American Cheese; ‘Gold’ Restaurants; Heritage Breeds
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On this pledge drive edition of Good Food, Andrew Steiner reveals the real American cheese, Jonathan Gold lays out his Top 10 restaurants of the last year and Suvir Saran confesses his love for heritage varieties of the goats, sheep and chickens he raises on his farm. Plus, a large emu egg astounds farmers market reporter Laura Avery.
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Market Report ()
Rachael Sheridan, food buyer for Cube restaurant and marketplace on La Brea Ave, and chef Erin Eastland found fava bean tendrils at the market. The tendrils, the tops of the baby fava bean plant, taste just like a fava bean and work well in a sauté with brown butter.
Creamy Braised Fava Bean Tendrils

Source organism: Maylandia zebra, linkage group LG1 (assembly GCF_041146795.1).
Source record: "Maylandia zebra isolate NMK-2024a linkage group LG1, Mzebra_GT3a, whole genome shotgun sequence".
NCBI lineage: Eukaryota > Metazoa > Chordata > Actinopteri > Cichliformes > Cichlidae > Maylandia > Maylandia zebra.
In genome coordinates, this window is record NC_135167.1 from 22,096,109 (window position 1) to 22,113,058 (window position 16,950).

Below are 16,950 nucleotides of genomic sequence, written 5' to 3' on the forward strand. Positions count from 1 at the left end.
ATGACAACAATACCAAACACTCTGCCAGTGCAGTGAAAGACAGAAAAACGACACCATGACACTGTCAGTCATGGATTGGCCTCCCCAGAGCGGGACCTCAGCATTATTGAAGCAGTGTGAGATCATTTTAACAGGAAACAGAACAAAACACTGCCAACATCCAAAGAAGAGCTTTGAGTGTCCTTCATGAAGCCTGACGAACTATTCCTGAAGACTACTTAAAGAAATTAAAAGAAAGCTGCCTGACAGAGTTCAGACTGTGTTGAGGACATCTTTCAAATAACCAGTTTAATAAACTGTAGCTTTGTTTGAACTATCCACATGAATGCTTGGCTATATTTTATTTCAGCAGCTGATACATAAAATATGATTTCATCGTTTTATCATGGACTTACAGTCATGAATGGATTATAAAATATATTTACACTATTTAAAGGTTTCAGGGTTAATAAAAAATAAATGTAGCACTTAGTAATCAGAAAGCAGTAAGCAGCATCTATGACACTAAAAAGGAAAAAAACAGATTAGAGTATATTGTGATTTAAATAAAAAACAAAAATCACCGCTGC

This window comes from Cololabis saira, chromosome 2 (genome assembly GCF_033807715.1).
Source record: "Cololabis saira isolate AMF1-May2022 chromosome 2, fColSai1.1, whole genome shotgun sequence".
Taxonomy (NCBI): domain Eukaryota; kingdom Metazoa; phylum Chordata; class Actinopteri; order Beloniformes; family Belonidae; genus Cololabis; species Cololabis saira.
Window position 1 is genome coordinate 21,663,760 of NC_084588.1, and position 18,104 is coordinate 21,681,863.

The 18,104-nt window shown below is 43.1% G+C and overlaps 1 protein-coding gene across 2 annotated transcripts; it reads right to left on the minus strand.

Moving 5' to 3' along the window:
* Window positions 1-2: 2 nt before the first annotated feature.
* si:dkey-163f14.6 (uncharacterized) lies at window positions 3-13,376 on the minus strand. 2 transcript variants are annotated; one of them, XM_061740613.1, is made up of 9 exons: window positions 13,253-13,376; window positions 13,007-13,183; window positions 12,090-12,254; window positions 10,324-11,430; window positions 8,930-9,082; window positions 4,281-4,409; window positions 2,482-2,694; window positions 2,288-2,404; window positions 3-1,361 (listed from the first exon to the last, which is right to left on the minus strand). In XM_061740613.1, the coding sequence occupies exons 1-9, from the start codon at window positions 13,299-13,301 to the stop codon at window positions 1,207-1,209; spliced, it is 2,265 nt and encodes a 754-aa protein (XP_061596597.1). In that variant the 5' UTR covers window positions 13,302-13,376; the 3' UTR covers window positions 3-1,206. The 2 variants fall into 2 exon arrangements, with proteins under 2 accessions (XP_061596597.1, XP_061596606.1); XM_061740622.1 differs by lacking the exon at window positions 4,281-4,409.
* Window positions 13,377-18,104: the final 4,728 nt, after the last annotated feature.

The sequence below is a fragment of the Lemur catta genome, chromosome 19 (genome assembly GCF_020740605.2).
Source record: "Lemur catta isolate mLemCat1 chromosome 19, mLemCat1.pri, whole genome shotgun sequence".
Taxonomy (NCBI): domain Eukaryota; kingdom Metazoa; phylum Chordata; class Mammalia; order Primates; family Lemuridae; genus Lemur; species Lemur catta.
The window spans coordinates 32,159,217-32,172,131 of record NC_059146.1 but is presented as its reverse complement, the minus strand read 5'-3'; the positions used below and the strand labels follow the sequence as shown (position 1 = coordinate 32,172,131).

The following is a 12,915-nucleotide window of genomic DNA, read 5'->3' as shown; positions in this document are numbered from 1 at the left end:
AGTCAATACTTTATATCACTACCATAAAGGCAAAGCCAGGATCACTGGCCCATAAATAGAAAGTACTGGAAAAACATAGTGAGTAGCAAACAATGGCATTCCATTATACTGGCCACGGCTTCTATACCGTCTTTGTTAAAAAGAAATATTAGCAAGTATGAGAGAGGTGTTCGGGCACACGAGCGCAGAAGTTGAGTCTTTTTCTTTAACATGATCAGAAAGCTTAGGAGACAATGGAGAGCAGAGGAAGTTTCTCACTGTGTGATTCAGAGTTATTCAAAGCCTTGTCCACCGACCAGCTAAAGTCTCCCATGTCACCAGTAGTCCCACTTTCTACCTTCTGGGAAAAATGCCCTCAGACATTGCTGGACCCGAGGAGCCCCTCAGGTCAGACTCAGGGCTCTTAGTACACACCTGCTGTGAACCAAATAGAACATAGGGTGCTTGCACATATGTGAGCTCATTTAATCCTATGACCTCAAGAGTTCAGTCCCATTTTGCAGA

2 Tablespoons butter (unsalted)
2 Tablespoons olive oil
1 tsp minced shallots
¼ cup white wine
6 cups fava tendrils (left whole)
1 cup heavy cream
Salt to taste
Brown the butter in a large sauté pan, meaning allow the butter to foam and then turn a light amber color. Remove from heat and immediately add the olive oil, shallots and fava tendrils. Using tongs, turn the tendrils to wilt them. Return to low heat and cook until they are wilted by half, add the wine and turn the heat to medium-high. Cook until wine has almost evaporated, then add the cream and peperoncini. Bring to a boil and cook until the cream is thick and tendrils are soft. Season to taste.